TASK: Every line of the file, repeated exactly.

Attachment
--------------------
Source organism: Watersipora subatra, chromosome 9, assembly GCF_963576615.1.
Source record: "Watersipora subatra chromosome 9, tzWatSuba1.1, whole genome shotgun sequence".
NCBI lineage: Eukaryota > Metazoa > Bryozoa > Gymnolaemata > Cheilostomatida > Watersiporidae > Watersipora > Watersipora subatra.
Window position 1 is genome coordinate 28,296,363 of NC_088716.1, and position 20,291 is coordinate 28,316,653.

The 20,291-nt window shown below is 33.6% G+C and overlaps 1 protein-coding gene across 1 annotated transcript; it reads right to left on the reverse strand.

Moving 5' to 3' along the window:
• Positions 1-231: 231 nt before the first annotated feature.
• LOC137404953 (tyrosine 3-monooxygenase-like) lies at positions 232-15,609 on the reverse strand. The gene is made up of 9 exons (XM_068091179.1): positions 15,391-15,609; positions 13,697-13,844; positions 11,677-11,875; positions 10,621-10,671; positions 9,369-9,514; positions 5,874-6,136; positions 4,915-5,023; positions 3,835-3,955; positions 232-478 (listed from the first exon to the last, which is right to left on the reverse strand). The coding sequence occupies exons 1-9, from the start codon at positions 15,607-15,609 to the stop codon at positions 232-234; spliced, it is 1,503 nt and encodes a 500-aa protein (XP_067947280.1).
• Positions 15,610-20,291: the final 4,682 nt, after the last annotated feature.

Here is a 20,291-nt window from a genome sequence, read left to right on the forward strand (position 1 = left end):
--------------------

Source organism: Watersipora subatra, chromosome 9, assembly GCF_963576615.1.
Source record: "Watersipora subatra chromosome 9, tzWatSuba1.1, whole genome shotgun sequence".
NCBI lineage: Eukaryota > Metazoa > Bryozoa > Gymnolaemata > Cheilostomatida > Watersiporidae > Watersipora > Watersipora subatra.
Window position 1 is genome coordinate 28,296,363 of NC_088716.1, and position 20,291 is coordinate 28,316,653.

The 20,291-nt window shown below is 33.6% G+C and overlaps 1 protein-coding gene across 1 annotated transcript; it reads right to left on the reverse strand.

Moving 5' to 3' along the window:
• Positions 1-231: 231 nt before the first annotated feature.
• LOC137404953 (tyrosine 3-monooxygenase-like) lies at positions 232-15,609 on the reverse strand. The gene is made up of 9 exons (XM_068091179.1): positions 15,391-15,609; positions 13,697-13,844; positions 11,677-11,875; positions 10,621-10,671; positions 9,369-9,514; positions 5,874-6,136; positions 4,915-5,023; positions 3,835-3,955; positions 232-478 (listed from the first exon to the last, which is right to left on the reverse strand). The coding sequence occupies exons 1-9, from the start codon at positions 15,607-15,609 to the stop codon at positions 232-234; spliced, it is 1,503 nt and encodes a 500-aa protein (XP_067947280.1).
• Positions 15,610-20,291: the final 4,682 nt, after the last annotated feature.

Here is a 20,291-nt window from a genome sequence, read left to right on the forward strand (position 1 = left end):